Strabismus & Amblyopia
Strabismus, or “crossed or wandering eye”, is an eye teaming deficit – the eyes do not work together to form a two-eyed 3D view of the world. It can be one or both eyes that drift in, out, up or down, and can be all the time or just sometimes.
Amblyopia, or “lazy eye”, is the lack of development of clear eyesight in one or both eyes, not caused by an ocular health issue, and it cannot be corrected with glasses alone.
Some people have both amblyopia and strabismus, but it is also possible to have either on its own. Refractive anisometropic amblyopia is the most common type. This is where one eye has a much higher prescription (typically farsightedness) than the other “good” eye causing its pathway to not develop as well in early childhood.
Amblyopia can be improved at any age and without full opaque patching.
How is Amblyopia & Strabismus Treated?
At Summit Vision Center, we take a comprehensive and sensory (eye-brain connection) approach to amblyopia and strabismus. Our treatment includes:
Binocular Lens Prescription
A prescription (glasses or contacts) that looks to optimize binocular vision (eye teaming, depth) and not solely eye sight is an important piece of treatment. If there is a large difference in power between the two eyes, often contact lenses or a "size lens" is recommended to reduce magnification of one eye's image which is helpful for eye teamin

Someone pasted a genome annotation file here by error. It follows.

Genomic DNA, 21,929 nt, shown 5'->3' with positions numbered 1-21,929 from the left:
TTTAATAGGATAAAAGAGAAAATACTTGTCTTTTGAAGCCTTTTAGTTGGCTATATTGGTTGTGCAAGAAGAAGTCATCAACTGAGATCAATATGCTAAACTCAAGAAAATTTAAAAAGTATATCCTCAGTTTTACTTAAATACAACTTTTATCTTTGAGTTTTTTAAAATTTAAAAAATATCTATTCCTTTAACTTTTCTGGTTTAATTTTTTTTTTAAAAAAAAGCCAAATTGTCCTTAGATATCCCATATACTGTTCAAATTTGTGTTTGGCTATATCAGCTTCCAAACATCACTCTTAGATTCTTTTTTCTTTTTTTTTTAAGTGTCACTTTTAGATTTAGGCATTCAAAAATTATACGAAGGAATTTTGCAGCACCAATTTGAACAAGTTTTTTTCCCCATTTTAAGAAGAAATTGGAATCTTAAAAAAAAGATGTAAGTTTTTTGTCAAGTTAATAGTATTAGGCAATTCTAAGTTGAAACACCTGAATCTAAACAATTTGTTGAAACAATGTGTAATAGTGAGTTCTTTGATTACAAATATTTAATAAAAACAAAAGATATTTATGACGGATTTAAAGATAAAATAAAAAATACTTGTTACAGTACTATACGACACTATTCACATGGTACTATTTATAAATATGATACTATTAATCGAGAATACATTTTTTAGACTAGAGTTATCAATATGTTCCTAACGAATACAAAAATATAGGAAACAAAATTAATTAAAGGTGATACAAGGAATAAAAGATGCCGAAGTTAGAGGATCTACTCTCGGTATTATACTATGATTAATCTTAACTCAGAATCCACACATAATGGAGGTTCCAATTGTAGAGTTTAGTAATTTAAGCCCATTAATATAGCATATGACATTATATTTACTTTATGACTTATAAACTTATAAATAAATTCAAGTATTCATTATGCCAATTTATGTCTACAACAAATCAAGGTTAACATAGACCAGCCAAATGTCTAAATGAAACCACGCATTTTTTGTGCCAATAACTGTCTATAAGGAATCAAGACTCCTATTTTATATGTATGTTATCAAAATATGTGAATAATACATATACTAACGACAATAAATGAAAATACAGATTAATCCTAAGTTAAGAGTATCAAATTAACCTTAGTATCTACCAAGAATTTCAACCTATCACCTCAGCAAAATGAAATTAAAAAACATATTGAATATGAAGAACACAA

One-on-one individualized vision therapy is used to both establish sensory fusion (seeing with both eyes together) as well as improve binocular vision and other visual skills that are often impacted by amblyopia (like oculomotor skills and visual perception). Vision therapy can be successful alone or in conjunction to other treatments, and even before and/or after strabismus surgeries.
Using Monocular Fixation In A Binocular Field (MFBF) is proving to be more impactful than the historical complete patching. MFBF is a form of dichoptic viewing where both eyes still see a portion of the view, but only the amblyopic "lazy eye" sees the details. This allows more opportunity for the eyes to learn to work as a team while still training the amblyopic eye to see detail more clearly.
What can we do?
There are many effective treatments for both strabismus and amblyopia including: glasses, bifocals, prism, contact lenses, vision therapy, monocular fixation in a binocular field “MFBF”, partial patching, atropine drops, patching, and surgical intervention. Each individual’s unique diagnosis (evaluating onset, severity, frequency, and more) will determine which treatment is most effective for a particular case and oftentimes a combination of treatments is recommended.
The first step to determine the best treatment options is to schedule an evaluation at our office.